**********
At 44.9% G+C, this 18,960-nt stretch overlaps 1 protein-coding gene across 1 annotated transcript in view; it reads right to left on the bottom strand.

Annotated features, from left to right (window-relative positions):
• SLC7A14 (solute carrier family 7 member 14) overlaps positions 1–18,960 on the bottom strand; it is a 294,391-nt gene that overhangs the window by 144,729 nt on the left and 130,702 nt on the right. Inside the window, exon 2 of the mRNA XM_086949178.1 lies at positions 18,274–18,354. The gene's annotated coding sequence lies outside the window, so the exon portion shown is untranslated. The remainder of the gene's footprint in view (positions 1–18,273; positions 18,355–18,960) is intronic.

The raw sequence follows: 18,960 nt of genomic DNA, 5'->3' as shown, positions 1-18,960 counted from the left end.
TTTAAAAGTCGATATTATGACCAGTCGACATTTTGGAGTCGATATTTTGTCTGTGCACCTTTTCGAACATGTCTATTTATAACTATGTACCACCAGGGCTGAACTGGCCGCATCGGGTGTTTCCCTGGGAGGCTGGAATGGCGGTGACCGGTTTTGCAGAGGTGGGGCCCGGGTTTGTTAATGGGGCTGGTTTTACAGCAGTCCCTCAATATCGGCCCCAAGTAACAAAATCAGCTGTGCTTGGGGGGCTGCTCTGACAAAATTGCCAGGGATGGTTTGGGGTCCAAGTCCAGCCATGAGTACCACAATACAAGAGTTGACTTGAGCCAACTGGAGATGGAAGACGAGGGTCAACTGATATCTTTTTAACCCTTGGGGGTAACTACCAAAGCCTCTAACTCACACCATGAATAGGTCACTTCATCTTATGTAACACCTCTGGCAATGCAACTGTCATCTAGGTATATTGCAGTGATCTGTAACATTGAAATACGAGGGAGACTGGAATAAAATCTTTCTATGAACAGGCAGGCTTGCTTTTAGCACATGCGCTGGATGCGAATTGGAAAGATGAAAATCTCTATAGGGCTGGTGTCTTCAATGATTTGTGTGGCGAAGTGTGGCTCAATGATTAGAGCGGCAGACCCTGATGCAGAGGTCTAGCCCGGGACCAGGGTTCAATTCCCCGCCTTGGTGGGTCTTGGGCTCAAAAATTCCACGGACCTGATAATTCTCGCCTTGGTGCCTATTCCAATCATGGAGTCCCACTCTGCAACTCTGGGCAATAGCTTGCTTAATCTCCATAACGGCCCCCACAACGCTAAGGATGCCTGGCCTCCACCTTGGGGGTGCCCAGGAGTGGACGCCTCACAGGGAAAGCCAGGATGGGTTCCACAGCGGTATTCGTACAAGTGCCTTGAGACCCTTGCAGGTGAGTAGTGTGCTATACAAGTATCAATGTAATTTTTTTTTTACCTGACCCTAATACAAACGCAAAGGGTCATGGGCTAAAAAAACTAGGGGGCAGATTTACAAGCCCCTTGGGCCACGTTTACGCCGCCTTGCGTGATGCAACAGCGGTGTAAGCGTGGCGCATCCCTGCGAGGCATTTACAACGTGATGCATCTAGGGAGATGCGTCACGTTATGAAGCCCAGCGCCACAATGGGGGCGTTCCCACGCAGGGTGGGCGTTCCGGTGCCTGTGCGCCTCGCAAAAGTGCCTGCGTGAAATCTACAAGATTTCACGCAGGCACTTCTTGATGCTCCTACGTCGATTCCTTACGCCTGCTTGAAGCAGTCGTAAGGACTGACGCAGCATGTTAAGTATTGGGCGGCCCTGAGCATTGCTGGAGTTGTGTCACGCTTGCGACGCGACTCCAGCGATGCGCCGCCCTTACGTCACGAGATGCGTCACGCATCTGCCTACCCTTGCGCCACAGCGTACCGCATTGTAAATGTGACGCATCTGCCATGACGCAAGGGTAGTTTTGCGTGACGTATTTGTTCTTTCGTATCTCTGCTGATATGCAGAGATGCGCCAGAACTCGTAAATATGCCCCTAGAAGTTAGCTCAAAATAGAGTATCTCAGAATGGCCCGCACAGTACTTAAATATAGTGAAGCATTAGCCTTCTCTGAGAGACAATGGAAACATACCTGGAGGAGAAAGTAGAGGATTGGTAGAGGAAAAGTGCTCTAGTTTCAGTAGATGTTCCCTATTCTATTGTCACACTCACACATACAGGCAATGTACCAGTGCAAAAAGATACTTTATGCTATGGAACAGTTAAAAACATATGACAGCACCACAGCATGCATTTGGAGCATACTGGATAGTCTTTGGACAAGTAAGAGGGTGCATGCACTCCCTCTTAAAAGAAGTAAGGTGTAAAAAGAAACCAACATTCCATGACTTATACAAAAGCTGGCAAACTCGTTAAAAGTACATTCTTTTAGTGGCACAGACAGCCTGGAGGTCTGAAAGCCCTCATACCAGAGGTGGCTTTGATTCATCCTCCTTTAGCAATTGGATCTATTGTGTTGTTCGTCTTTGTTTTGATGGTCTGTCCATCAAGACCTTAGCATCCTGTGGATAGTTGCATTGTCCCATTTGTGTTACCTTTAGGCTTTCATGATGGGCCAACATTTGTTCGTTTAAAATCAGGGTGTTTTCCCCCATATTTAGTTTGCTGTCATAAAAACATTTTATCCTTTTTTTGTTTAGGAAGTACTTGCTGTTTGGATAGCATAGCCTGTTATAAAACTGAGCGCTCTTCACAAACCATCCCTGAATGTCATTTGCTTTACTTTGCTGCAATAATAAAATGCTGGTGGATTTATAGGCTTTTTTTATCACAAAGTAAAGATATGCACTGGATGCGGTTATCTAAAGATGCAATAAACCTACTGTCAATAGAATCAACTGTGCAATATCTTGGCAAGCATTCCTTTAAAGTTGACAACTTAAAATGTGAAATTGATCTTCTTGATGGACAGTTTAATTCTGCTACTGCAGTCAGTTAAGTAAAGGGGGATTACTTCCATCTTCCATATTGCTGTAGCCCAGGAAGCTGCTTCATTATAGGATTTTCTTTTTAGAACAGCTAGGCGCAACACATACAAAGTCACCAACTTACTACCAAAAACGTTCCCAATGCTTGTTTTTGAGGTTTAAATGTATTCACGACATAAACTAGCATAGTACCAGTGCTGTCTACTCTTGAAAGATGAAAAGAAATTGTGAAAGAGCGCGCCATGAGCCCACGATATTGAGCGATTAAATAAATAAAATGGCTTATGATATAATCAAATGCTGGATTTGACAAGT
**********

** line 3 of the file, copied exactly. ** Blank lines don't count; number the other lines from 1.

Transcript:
• SLC7A14 (solute carrier family 7 member 14) overlaps positions 1–18,960 on the bottom strand; it is a 294,391-nt gene that overhangs the window by 144,729 nt on the left and 130,702 nt on the right. Inside the window, exon 2 of the mRNA XM_086949178.1 lies at positions 18,274–18,354. The gene's annotated coding sequence lies outside the window, so the exon portion shown is untranslated. The remainder of the gene's footprint in view (positions 1–18,273; positions 18,355–18,960) is intronic.